Letter from John Valentine to his wife Ursula

EValentineJRMValentineUM401111-0001.jpg
EValentineJRMValentineUM401111-0002.jpg

Title

Letter from John Valentine to his wife Ursula

Description

Thanks her for parcel but worries over cost to her. Discusses parcel contents. Discusses financial and domestic matters. Describes daily activities, visit to locals for tea and mentions first rifle range firing in poor weather.

Date

1940-11-11

Temporal Coverage

Language

Format

Two page handwritten letter

Publisher

IBCC Digital Archive

Rights

This content is available under a CC BY-NC 4.0 International license (Creative Commons Attribution-NonCommercial 4.0). It has been published ‘as is’ and may contain inaccuracies or culturally inappropriate references that do not necessarily reflect the official policy or position of the University of Lincoln or the International Bomber Command Centre. For more information, visit https://creativecommons.org/licenses/by-nc/4.0/ and https://ibccdigitalarchive.lincoln.ac.uk/omeka/legal.

Contributor

Identifier

EValentineJRMValentineUM401111

Transcription

Start of transcription
1251404 AC II Valentine JRM
Squad 25 Hut 40
E Flight
2 Squadron 2 Wing
RAF Station
Bridgenorth
Salop
Mon – 11-11-40
[circled [indecipherable numbers] 40]
My Dear Ursula
Another of your ever welcome letters arrived today followed shortly after by your third parcel. The contents of the latter gave my conscience an uneasy turn for it gave many signs of your usual generosity and it came soon after my appeal to you for money. I am afraid that the cost of all your parcels to me must have had an appreciable effect on your strained purse especially in view of the apparent reluctance of the RAF to furnish you with its allowance, meagre as it is.
A jar of honey will be a real joy – thank you very much you darling – and I will do as you suggest about the jam. Those two should last me for some time now. The second lot of fruit too is very welcome. Unfortunately I don’t want the Duraglit. I bought some on my first day at Uxbridge & have been using it ever since but it doesn’t produce nearly such a brilliant shine as the liquid metal polishes. Everyone of experience here recommends Silvo but I shall carry on with the Bluebell just to see how effective it is – so please don’t send any Silvo for the time being. Can you use the Duraglit at home – let me know and I will return it to you.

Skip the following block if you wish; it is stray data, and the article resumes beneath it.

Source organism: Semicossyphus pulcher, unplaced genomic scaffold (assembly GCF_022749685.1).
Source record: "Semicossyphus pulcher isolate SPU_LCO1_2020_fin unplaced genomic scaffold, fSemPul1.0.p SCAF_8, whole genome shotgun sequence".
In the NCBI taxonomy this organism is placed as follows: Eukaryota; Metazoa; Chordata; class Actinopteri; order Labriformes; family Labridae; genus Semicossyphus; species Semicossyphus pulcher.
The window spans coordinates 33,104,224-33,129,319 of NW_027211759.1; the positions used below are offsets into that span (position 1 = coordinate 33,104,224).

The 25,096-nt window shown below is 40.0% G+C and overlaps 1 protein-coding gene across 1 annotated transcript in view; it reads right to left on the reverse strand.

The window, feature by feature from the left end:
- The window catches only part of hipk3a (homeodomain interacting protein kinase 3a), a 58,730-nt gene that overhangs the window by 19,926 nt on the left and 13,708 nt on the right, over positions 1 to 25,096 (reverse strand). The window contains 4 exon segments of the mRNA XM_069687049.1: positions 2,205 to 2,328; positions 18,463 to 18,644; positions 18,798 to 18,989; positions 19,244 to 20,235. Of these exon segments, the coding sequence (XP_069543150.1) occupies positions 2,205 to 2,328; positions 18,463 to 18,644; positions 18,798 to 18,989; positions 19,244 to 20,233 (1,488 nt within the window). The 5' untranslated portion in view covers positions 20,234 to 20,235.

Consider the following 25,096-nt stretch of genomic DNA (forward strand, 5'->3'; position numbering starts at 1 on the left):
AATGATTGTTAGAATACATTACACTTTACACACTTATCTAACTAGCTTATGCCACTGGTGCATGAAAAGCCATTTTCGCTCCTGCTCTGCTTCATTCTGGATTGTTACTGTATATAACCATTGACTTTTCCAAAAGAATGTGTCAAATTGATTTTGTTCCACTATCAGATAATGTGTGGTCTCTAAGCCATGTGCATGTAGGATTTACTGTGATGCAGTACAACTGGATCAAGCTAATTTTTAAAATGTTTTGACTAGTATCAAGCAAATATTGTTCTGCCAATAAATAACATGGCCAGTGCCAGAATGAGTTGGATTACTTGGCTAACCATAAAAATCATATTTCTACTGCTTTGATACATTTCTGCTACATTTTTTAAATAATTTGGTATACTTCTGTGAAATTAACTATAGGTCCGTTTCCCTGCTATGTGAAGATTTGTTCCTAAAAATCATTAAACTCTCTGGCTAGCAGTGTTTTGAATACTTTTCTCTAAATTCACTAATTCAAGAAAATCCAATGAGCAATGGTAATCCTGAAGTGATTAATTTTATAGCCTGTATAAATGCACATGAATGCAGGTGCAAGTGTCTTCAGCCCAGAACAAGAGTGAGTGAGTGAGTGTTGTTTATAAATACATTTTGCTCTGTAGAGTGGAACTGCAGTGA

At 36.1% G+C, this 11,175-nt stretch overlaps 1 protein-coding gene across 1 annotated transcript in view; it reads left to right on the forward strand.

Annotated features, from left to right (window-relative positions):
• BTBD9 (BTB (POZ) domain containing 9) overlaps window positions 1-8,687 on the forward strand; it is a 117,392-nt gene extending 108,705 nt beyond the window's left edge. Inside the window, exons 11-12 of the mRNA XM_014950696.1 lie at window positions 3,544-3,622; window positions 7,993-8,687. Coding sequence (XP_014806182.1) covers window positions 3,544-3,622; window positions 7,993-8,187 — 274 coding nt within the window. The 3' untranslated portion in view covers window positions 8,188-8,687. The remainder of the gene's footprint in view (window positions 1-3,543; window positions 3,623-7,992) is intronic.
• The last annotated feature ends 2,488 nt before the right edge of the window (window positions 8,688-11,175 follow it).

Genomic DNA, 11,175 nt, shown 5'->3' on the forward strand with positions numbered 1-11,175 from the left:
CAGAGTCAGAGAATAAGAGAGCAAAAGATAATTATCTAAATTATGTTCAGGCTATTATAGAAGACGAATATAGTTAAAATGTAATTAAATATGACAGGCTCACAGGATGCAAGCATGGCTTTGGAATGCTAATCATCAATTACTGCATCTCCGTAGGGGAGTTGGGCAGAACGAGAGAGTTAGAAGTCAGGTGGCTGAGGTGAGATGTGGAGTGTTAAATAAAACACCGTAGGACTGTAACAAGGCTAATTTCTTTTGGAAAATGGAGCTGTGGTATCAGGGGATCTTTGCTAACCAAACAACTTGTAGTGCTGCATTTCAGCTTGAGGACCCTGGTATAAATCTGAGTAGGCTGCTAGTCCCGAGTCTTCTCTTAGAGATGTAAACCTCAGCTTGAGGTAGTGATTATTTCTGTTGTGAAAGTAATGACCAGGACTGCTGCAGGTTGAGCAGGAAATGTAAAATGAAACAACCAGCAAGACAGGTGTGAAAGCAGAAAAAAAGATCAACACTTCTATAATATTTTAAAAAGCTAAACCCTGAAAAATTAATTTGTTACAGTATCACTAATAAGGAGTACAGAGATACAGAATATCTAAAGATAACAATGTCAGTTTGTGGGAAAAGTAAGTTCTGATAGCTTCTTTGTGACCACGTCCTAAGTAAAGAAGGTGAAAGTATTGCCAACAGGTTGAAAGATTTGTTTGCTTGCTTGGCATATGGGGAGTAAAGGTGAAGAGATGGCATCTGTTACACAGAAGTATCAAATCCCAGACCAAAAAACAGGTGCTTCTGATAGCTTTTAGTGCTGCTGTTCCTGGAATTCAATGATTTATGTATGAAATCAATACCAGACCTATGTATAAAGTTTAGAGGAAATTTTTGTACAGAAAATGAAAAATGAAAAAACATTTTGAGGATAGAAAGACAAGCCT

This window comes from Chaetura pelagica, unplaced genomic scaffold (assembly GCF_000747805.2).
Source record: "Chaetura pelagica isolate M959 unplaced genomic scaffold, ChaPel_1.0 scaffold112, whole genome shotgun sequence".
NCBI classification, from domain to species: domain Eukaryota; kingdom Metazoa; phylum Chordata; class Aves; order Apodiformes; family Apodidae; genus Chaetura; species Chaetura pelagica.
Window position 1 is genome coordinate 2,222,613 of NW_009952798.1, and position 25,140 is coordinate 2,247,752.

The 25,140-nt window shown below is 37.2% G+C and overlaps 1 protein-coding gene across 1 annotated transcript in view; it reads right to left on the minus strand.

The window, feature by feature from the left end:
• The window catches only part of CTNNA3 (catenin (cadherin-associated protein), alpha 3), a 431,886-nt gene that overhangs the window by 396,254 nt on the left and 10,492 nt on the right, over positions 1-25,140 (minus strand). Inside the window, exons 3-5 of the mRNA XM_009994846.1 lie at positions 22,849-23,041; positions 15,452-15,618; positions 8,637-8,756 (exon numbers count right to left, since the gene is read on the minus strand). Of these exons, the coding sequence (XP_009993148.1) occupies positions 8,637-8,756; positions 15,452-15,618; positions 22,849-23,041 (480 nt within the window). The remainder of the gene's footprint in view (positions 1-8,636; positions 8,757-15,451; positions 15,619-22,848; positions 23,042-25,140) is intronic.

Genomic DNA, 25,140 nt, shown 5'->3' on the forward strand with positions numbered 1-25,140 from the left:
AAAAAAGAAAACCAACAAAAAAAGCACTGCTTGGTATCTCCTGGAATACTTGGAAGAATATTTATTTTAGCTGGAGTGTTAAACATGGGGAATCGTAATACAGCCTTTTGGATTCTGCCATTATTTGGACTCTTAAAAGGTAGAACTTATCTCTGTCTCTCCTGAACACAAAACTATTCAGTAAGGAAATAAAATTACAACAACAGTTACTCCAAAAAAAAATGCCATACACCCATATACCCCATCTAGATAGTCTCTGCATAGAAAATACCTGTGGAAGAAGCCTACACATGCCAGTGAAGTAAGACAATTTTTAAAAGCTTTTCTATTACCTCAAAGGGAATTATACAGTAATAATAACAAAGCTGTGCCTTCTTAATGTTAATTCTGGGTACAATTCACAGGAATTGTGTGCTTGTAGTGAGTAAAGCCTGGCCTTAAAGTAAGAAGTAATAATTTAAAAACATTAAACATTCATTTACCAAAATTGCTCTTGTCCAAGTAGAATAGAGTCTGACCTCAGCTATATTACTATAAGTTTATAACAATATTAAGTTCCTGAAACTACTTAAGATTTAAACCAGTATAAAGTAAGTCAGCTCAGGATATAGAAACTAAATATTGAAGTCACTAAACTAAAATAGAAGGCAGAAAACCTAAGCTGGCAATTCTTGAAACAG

I really must moderate by demands on you otherwise you will be ruined. I think that by now I have mentioned all my immediate wants so that you may have a week or two for recovery.
In your parcel, I couldn’t find the 2 1/2d stamp nor the letter from [indecipherable word]. I gather that our furniture has been destroyed & that they have repaid the cost. I am terribly disappointed & can only hope that they have sent a cheque for the right amount. There should be full details on my file, but if I remember rightly, we paid £25.7.6 for the suite. If you still have the letter do let me see it. We can conveniently use the money in part payment of Belula’s a/c & take the balance from the joint P.O. Savings Bk. Let me have full details when sending the latter. That will save disturbing your Savings Certs.
[page break]
This will be just a short note. I am taking advantage of another period of pouring rain & can just dash off a few lines before we go for a gas lecture.
Sunday was my most enjoyable day here It only rained at intervals & we were still excused parades because of our inoculations. I went voluntarily to the Church Parade in the morning & we were allowed out at 2.30 – 48 hours after our inoculation. It was my first time out of the camp for a week & Grant & I called for tea again on our aged lady friend. She made us very welcome again & provided us with a nice tea and home comforts for a few hours.
This morning was bitterly cold & we spent most of it lying on our [deleted] le [/deleted] bellies at the rifle range. It was the first time in my life that I had ever held a gun – let alone fired one and I was not such an utter boob as I had expected for my score was by no means the lowest. However we finished our firing and stood up again, frozen to almost solid masses of ice. Immediately afterwards it started to pour with rain & has been doing so ever since. We were soon wet as well as cold & we still are – sheltering in our usual unheated huts. What a life! What a moaner you must think I am! But I am standing up to these foul conditions far better than some of the fellows. Nearly all have coughs & some can’t even speak. Apart from the physical discomfort of the cold the only effects that I have suffered are complete loss of taste for two weeks and slight sore throat.
Do send a chess move sometime. I do want to start the game as soon as we can Dont [sic] forget our first move – each pawn to King 4.
And now I really must stop for our lecture is due fairly soon.
All my fondest love my dearest
Affectionately yours
John.

Collection

Citation

John Ross Mckenzie Valentine, “Letter from John Valentine to his wife Ursula,” IBCC Digital Archive, accessed September 16, 2021, https://ibccdigitalarchive.lincoln.ac.uk/omeka/collections/document/19095.

Item Relations

This item has no relations.